What is Regenerative Medicine? The Benefits and Ethics

Authored or posted by | Updated on | Published on April 8, 2014
Share Button
Stem Cell

Screenshot from YouTube.com / AlliantContent

If you have damaged tissues, lost limbs or organ problems, would you want to have a way to restore your damaged tissues, so that you can be healthy again? Fortunately, there is a branch of science-based medicine that is trying to solve the problem of restoring damaged tissues, which is known as regenerative medicine. Unfortunately, there is still some ethical issues that need to be resolved before regenerative medicine can be used with major support from the public.

What is regenerative medicine?

In broad terms, regenerative medicine is a therapy that combines science and medicine to assist the body to repair, replace and regenerate damaged tissues and organs. This type of science-based medicine can be used to repair damaged heart muscles, restore burned or damaged skin, or replace damaged organs. It can also be used to treat spinal cord injury and bone disease.

One of the main goals of regenerative medicine is to extend and improve people’s quality of life by restoring their body back to a normal functional state. To achieve this goal, regenerative medicine focuses on a variety of research areas, including but not limited to biomaterials engineering, transplantation science, cell therapy and tissue engineering.

The ethics of regenerative medicine

Some regenerative therapy techniques involve the use of human stem cells. Using human stem cells to cure or treat disease and health condition is a hot debate that has sensitive ethical issues. One of the moral dilemmas of stem cells is that it pushes people to choose between two moral principles, which are to alleviate suffering or respect the value of human life.

A type of stem cell research that has a lot of controversy involves embryonic stem cell. The problem with embryonic stem cell research is that both of the moral principles in the previous paragraph are violated to a certain degree. To obtain embryonic stem cells to use for regenerative medicine, the embryo has to be destroyed to extract the necessary tissue; therefore, destroying a potential human life. However, embryonic stem cell research could lead to new medical treatments that could cure “incurable disease” and chronic health conditions.

Regenerative medicine and organ transplant

A group of scientists from the University of Virginia School of Medicine has done some promising experiments involving stem cells and organ regeneration. Here is a short excerpt from Phys.org about their experiments involving fish embryos.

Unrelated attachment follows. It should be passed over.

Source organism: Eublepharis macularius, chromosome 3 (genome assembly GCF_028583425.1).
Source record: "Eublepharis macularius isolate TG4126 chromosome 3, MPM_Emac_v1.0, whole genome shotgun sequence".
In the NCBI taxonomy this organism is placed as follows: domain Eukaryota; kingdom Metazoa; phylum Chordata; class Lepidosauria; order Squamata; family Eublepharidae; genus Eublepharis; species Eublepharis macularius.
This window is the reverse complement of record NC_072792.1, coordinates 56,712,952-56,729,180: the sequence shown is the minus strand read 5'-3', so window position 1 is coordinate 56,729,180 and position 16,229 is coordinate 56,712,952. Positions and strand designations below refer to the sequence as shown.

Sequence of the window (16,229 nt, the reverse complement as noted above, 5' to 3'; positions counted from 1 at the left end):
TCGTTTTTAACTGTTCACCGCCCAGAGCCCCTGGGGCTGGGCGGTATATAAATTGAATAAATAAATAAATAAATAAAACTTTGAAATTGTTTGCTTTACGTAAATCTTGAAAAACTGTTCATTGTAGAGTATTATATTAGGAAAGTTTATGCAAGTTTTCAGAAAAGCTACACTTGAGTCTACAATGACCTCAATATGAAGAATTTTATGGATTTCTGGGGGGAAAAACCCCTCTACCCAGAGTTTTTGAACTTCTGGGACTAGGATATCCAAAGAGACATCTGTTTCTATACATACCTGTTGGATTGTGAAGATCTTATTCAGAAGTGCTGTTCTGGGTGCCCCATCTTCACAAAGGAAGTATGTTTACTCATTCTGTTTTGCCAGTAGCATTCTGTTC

Scientists at the University of Virginia School of Medicine have overcome one of the greatest challenges in biology and taken a major step toward being able to grow whole organs and tissues from stem cells. By manipulating the appropriate signaling, the U.Va. researchers have turned embryonic stem cells into a fish embryo, essentially controlling embryonic development.

… The importance of that is profound. “If we know how to instruct embryonic cells,” she said, “we can pretty much do what we want.” For example, scientists will be able one day to instruct stem cells to grow into organs needed for transplant.

Is it possible to grow human organs and tissues without embryonic stem cells?

Stem cell regenerative therapy that involves embryonic stem cells is often frowned upon by people who are pro-life. The good news is that scientists are finding new ways to grow human tissues and organs without using embryonic stem cells. Some scientists are using stem cells from human skin cells to grow organs and tissues. Their research still has some flaws but this method of growing organs eliminates some ethical issues surrounding embryonic stem cells. To learn more about this topic, visit Gizmodo.com.

The benefits of regenerative medicine and stem cells research

Many people shy away from regenerative medicine because some branches of this science-based medicine involve the use of embryonic stem cells. With better technology and research, scientists will eventually be able to grow human organs and tissues without the use of embryonic stem cells. Regenerative medicine does have a lot of health benefits. If done correctly and used with respect to nature and life, regenerative medicine can cure many health problems.

Here is a list of some of the benefits of regenerative medicine:

  • Increases longevity
  • Reduces the effects of aging
  • Eliminates organ transplant rejection
  • Can be used to replace damaged organs, skin and bones
  • Can be used to treat cancer, heart disease, diabetes, autoimmune disease, neurological disorders and age related disease

Below is a list of some promising stem cells applications:

  • Hair, retina and nerve regeneration
  • Skin, cartilage, bone and tooth regeneration
  • Heart, liver, brain tissue regeneration
  • Macular degeneration prevention

Sources:

  • http://www.pall.com/main/medical/frequently-asked-questions-cell-therapy-38848.page
  • http://www.eurostemcell.org/factsheet/embyronic-stem-cell-research-ethical-dilemma
  • http://phys.org/news/2014-04-scientists-barrier-stem-cells.html
  • https://www.fightaging.org/archives/2003/11/stem-cells-regenerative-medicine-and-tissue-engineering.php
Share Button


Tags: , , ,

Category: Life Extension & Rejuvenation, Science & Medicine

Comments (1)

Trackback URL | Comments RSS Feed

  1. Nash Rich says:

    I always thought the idea of regenerative medicine was cool, but it is a hard area of debate. I personally think it’s really interesting and should be tested, but within limits. I think being able to regrow organs and parts of the body would be really helpful.